A secret Cezembre island on the Emerald coast

The weather was exceptionally good during our visit and it made possible to organise a day-trip on a boat to an inhabitant island in the water area of Saint Malo. Friends of our hosts had agreed to drive us to the island in the morning and then picked us up in the afternoon, with the high tide. 30 minutes of fresh salted air, splashes and sharp turns for the pleasure of all children on board and we arrived to the island. The only way to land on the island is to attach a boat to a concrete pier and then carefully jump one by one. When we arrived there were waves on the sea and it was a challenge to climb on a slippery pier from our constantly moving boat. Although, all had landed safely and the day on the island began.

1.Cezembre island is the biggest island in Saint Malo bay. It is approximately 250 x 700 meters. In the past it was always occupied by military groups. For instance, in the IIWW the German army fortified it heavily and kept the site until August 1944 when, after three weeks of non-stop bombing, Saint Malo and the area were released. 

2.Nowadays the island is inhabitant and there is a Natural reserve. People can’t go to some parts of the island in order not to disturb wild Nature. Although, this is not the only reason. There are still mines hidden in the soil and under the water so it can be extremely dangerous to walk around without a guide. During our visit a mine was found on a beach on the photo below. The military service was called immediately and they closed off the access to the beach until the bomb was defused.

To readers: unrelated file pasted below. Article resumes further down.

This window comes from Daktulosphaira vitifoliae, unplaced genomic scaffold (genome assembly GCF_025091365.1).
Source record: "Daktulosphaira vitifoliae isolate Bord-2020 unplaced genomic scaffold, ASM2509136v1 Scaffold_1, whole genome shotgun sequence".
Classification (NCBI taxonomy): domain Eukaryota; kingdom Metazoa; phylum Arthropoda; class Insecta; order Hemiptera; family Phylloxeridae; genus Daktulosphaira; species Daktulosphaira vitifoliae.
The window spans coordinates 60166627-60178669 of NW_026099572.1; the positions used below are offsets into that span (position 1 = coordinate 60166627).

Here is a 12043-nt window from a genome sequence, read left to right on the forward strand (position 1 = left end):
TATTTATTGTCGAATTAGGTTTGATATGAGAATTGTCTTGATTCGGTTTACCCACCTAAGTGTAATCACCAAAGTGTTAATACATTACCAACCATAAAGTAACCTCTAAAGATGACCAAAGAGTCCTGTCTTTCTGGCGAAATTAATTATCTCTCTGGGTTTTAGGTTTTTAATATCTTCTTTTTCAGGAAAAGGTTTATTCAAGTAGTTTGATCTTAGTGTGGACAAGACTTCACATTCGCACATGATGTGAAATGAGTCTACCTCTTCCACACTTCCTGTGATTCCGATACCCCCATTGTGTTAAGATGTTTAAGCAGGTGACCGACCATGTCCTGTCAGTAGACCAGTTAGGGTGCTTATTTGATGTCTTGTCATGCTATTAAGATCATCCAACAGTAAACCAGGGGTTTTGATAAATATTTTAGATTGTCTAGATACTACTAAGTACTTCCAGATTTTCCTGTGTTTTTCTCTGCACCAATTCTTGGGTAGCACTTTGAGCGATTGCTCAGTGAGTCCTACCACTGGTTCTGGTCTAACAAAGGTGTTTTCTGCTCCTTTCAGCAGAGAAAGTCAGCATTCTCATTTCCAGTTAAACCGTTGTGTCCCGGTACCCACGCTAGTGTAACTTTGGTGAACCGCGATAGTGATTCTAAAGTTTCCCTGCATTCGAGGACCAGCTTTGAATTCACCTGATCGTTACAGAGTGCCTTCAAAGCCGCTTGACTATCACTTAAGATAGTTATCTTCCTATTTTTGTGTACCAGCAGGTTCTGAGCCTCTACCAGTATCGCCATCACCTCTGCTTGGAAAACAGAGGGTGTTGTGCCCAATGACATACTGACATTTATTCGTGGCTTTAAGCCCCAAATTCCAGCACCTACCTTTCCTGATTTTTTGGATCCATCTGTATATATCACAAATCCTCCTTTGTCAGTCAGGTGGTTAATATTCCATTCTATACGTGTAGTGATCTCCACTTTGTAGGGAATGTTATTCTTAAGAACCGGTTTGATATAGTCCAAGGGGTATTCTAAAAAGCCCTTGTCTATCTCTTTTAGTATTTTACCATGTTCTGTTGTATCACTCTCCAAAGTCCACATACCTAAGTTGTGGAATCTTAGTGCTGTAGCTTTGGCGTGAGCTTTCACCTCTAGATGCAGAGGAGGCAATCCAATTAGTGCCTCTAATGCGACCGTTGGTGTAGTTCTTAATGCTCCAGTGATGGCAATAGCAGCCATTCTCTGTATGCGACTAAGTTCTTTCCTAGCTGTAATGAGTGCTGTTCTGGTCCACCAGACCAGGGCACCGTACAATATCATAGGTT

3.The old city of Saint Malo, called intramuros, is just 3.5 km away and you may see it across the bay. 

4.It is pretty difficult to navigate in the bay as there are a lot of little islands and rocks hidden under the water. Only experienced skippers who know well the area, can drive their boats among all these rocks. 

5.An M&M hat which I lost on the way back. The water was fresh but it couldn’t stop children from bathing and running in and out of the sea.

6.In early May the island was in blossom. Wild irises, narcissus, marguerittes were everywhere. Excellent backstage for a photo session.


8.As I said the island is inhabitant. However, there is a restaurant which is open  during summer time. It is owned by a couple of locals. There is no menu so you will get what the fishermen have caught earlier in the morning. You also need to call and book a table in advance, otherwise the only option you will have is to picnic on a beach. The restaurant is well known among locals and it is fully booked from May to September. 

9.The lunch is about to start. And, following the French dining rituals, we start with apéro (aperitif), an inevitable and pleasant part of a meal.

10.French children, who, as you know, don’t throw food. Their table was just next to us and I was again amazed how older children managed the younger ones, guided them and took care of them while parents enjoyed the meal, talks and sun at the next table. 

The rest of the story and a tour around Dinard is in another post Once upon a time in Brittany: oysters, salted wind and Northern sun.